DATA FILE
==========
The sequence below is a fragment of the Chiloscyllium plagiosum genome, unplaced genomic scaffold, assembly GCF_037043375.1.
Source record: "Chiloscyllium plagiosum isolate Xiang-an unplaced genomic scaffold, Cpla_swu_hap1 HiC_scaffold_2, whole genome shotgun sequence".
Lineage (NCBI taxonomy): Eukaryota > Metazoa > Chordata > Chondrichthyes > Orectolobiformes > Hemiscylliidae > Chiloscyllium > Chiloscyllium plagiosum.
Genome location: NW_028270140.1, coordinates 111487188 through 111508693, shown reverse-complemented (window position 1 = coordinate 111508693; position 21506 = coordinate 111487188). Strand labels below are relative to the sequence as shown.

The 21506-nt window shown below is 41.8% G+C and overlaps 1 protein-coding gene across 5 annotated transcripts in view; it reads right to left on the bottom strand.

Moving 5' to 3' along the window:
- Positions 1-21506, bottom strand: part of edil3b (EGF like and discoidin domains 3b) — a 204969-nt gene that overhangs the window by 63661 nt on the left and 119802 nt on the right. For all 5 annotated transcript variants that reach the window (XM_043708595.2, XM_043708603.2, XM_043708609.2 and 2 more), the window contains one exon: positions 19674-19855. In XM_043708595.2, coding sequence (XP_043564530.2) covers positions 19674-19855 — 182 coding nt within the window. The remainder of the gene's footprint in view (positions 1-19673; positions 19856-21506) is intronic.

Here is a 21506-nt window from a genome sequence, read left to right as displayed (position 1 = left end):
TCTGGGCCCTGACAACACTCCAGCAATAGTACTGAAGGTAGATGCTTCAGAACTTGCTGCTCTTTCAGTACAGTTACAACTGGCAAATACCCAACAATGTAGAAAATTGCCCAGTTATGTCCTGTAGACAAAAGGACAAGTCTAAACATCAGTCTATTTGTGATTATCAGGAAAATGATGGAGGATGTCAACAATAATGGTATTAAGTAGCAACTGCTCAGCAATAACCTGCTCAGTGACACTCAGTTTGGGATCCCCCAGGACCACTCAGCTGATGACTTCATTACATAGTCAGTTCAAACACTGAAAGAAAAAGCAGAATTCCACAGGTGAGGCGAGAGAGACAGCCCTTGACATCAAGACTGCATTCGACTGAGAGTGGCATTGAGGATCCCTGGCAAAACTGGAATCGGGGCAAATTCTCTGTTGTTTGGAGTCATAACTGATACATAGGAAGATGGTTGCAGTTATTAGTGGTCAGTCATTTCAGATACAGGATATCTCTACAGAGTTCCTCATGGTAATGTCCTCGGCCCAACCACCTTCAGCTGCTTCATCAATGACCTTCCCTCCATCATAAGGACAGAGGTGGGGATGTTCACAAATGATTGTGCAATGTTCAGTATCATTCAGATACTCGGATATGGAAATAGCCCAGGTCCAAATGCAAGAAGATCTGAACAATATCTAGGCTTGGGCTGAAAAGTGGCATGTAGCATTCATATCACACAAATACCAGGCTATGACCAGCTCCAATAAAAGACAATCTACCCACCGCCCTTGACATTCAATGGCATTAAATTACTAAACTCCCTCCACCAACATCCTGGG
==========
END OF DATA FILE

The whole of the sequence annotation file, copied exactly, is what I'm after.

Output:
The sequence below is a fragment of the Chiloscyllium plagiosum genome, unplaced genomic scaffold, assembly GCF_037043375.1.
Source record: "Chiloscyllium plagiosum isolate Xiang-an unplaced genomic scaffold, Cpla_swu_hap1 HiC_scaffold_2, whole genome shotgun sequence".
Lineage (NCBI taxonomy): Eukaryota > Metazoa > Chordata > Chondrichthyes > Orectolobiformes > Hemiscylliidae > Chiloscyllium > Chiloscyllium plagiosum.
Genome location: NW_028270140.1, coordinates 111487188 through 111508693, shown reverse-complemented (window position 1 = coordinate 111508693; position 21506 = coordinate 111487188). Strand labels below are relative to the sequence as shown.

The 21506-nt window shown below is 41.8% G+C and overlaps 1 protein-coding gene across 5 annotated transcripts in view; it reads right to left on the bottom strand.

Moving 5' to 3' along the window:
- Positions 1-21506, bottom strand: part of edil3b (EGF like and discoidin domains 3b) — a 204969-nt gene that overhangs the window by 63661 nt on the left and 119802 nt on the right. For all 5 annotated transcript variants that reach the window (XM_043708595.2, XM_043708603.2, XM_043708609.2 and 2 more), the window contains one exon: positions 19674-19855. In XM_043708595.2, coding sequence (XP_043564530.2) covers positions 19674-19855 — 182 coding nt within the window. The remainder of the gene's footprint in view (positions 1-19673; positions 19856-21506) is intronic.

Here is a 21506-nt window from a genome sequence, read left to right as displayed (position 1 = left end):
TCTGGGCCCTGACAACACTCCAGCAATAGTACTGAAGGTAGATGCTTCAGAACTTGCTGCTCTTTCAGTACAGTTACAACTGGCAAATACCCAACAATGTAGAAAATTGCCCAGTTATGTCCTGTAGACAAAAGGACAAGTCTAAACATCAGTCTATTTGTGATTATCAGGAAAATGATGGAGGATGTCAACAATAATGGTATTAAGTAGCAACTGCTCAGCAATAACCTGCTCAGTGACACTCAGTTTGGGATCCCCCAGGACCACTCAGCTGATGACTTCATTACATAGTCAGTTCAAACACTGAAAGAAAAAGCAGAATTCCACAGGTGAGGCGAGAGAGACAGCCCTTGACATCAAGACTGCATTCGACTGAGAGTGGCATTGAGGATCCCTGGCAAAACTGGAATCGGGGCAAATTCTCTGTTGTTTGGAGTCATAACTGATACATAGGAAGATGGTTGCAGTTATTAGTGGTCAGTCATTTCAGATACAGGATATCTCTACAGAGTTCCTCATGGTAATGTCCTCGGCCCAACCACCTTCAGCTGCTTCATCAATGACCTTCCCTCCATCATAAGGACAGAGGTGGGGATGTTCACAAATGATTGTGCAATGTTCAGTATCATTCAGATACTCGGATATGGAAATAGCCCAGGTCCAAATGCAAGAAGATCTGAACAATATCTAGGCTTGGGCTGAAAAGTGGCATGTAGCATTCATATCACACAAATACCAGGCTATGACCAGCTCCAATAAAAGACAATCTACCCACCGCCCTTGACATTCAATGGCATTAAATTACTAAACTCCCTCCACCAACATCCTGGG